Journal of Clinical and Diagnostic Research, ISSN - 0973 - 709X

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Thanking you
With sincere regards
Dr. Rajendra Kumar Ghritlaharey, M.S., M. Ch., FAIS
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On May 11,2011




Dr. Shankar P.R.

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Dr. P. Ravi Shankar
KIST Medical College, P.O. Box 14142, Kathmandu, Nepal.
E-mail: ravi.dr.shankar@gmail.com
On April 2011

Important Notice

Case report
Year : 2008 | Month : February | Volume : 2 | Issue : 1 | Page : 643 - 647

Diagnosis And Treatment Of Cord Compression Secondary To Extramedullary Hematopoiesis In Patients With Beta-Thalassemia Intermedia

RAHIM F, KEIKHAEI B, ZANDIAN K, SOLTANI A Correspondence Address :
Dr. Fakher Rahim, Physiology Research Center, Ahwaz Jondishapur Univesity of Medical Sciences, Ahwaz, Iran. Email: fakherraheem@yahoo.com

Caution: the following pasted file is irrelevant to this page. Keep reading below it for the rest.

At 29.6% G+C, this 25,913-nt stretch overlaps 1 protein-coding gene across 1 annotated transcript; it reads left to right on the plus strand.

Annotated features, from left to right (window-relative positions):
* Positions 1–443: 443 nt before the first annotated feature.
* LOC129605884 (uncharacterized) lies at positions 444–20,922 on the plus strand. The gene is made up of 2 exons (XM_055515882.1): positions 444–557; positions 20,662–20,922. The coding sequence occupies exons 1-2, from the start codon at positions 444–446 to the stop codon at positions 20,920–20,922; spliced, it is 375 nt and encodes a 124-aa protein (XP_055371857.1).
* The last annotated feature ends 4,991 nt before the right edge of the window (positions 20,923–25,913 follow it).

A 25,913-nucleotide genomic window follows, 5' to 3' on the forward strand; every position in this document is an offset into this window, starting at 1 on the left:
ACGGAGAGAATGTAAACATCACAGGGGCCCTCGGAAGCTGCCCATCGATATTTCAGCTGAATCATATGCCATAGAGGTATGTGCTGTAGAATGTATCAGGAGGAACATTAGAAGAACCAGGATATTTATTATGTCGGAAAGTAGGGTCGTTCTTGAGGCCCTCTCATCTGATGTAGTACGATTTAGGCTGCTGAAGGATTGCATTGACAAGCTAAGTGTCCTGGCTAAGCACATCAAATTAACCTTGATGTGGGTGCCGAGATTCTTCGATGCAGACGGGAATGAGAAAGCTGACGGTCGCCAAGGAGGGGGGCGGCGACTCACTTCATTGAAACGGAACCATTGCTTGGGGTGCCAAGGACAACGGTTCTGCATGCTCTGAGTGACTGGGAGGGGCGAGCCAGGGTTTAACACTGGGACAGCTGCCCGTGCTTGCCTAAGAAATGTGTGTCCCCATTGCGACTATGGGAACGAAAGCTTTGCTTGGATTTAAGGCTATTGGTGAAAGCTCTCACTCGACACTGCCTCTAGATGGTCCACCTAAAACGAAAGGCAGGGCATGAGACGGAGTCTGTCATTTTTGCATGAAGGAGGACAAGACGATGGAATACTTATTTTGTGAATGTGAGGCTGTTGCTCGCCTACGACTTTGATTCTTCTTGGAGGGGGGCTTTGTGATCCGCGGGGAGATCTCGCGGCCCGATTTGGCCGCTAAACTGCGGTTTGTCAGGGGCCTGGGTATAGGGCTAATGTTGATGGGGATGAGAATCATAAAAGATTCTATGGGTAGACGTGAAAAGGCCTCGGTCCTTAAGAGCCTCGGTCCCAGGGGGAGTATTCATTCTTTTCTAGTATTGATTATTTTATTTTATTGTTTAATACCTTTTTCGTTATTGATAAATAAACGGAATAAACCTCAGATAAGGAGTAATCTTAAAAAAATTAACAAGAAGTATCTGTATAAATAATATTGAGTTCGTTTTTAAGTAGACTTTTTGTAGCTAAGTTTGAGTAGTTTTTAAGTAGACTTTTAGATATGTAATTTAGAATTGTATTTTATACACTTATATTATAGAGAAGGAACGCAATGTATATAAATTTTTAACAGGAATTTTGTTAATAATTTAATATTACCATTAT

Abstract

Background: Thalassemia is an inherited autosomal recessive hematological disorder due to genetic defect in synthesis of one of the globin chains. This results in reduced rate of hemoglobin formation and presents as anemia. Depending on whether alpha or beta globin chain is affected they are classified respectively as α thalassemia and β thalassemia. If only one β globin allele bears a mutation, the disease is called β thalassemia minor and if both alleles have thalassemia mutations, the disease is called β thalassemia major. Thalassemia intermedia(TI) is a condition intermediate between the major and minor forms. Patients with TI do not receive regular blood transfusions unlike thalassemia major patients. Extramedullary hematopoiesis (EMH) is a compensatory mechanism that occurs in patients with hematological dysfunctions such as Thalassemia Major or Thalassemia Intermedia and Sickle Cell Anemia as a result of continuous erythropoietic stress.
Materials and Methods: We report two cases of TI with EMH. One is a 17 year old girl who presented with back pain and leg weakness and a 25 year old man who was referred to the hospital with back pain, paresthesia, urine frequency and impairment of gait.
Results: Both the patients were successfully treated with low dose radiotherapy and Hydroxyurea (HU). At the end of the therapy, both the patients had recovered well and were ambulatory.